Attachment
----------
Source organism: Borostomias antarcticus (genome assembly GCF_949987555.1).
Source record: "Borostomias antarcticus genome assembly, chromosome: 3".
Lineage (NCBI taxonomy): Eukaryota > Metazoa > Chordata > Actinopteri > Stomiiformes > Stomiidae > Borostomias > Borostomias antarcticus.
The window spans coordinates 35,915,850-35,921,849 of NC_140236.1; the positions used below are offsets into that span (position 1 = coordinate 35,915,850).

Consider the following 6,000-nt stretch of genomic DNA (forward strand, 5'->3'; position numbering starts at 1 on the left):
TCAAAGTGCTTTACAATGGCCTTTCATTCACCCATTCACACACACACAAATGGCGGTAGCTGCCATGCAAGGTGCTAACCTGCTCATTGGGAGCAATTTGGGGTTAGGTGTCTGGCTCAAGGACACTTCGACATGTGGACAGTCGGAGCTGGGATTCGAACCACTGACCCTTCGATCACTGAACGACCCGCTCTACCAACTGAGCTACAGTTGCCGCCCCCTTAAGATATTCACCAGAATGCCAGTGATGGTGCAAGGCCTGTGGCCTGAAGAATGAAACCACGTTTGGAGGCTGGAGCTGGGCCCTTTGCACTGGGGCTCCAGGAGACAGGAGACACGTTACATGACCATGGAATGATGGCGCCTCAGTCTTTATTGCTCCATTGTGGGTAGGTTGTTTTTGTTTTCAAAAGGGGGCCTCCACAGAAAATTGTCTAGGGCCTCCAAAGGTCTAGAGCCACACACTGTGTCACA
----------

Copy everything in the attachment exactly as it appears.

Source organism: Borostomias antarcticus (genome assembly GCF_949987555.1).
Source record: "Borostomias antarcticus genome assembly, chromosome: 3".
Lineage (NCBI taxonomy): Eukaryota > Metazoa > Chordata > Actinopteri > Stomiiformes > Stomiidae > Borostomias > Borostomias antarcticus.
The window spans coordinates 35,915,850-35,921,849 of NC_140236.1; the positions used below are offsets into that span (position 1 = coordinate 35,915,850).

Consider the following 6,000-nt stretch of genomic DNA (forward strand, 5'->3'; position numbering starts at 1 on the left):
TCAAAGTGCTTTACAATGGCCTTTCATTCACCCATTCACACACACACAAATGGCGGTAGCTGCCATGCAAGGTGCTAACCTGCTCATTGGGAGCAATTTGGGGTTAGGTGTCTGGCTCAAGGACACTTCGACATGTGGACAGTCGGAGCTGGGATTCGAACCACTGACCCTTCGATCACTGAACGACCCGCTCTACCAACTGAGCTACAGTTGCCGCCCCCTTAAGATATTCACCAGAATGCCAGTGATGGTGCAAGGCCTGTGGCCTGAAGAATGAAACCACGTTTGGAGGCTGGAGCTGGGCCCTTTGCACTGGGGCTCCAGGAGACAGGAGACACGTTACATGACCATGGAATGATGGCGCCTCAGTCTTTATTGCTCCATTGTGGGTAGGTTGTTTTTGTTTTCAAAAGGGGGCCTCCACAGAAAATTGTCTAGGGCCTCCAAAGGTCTAGAGCCACACACTGTGTCACA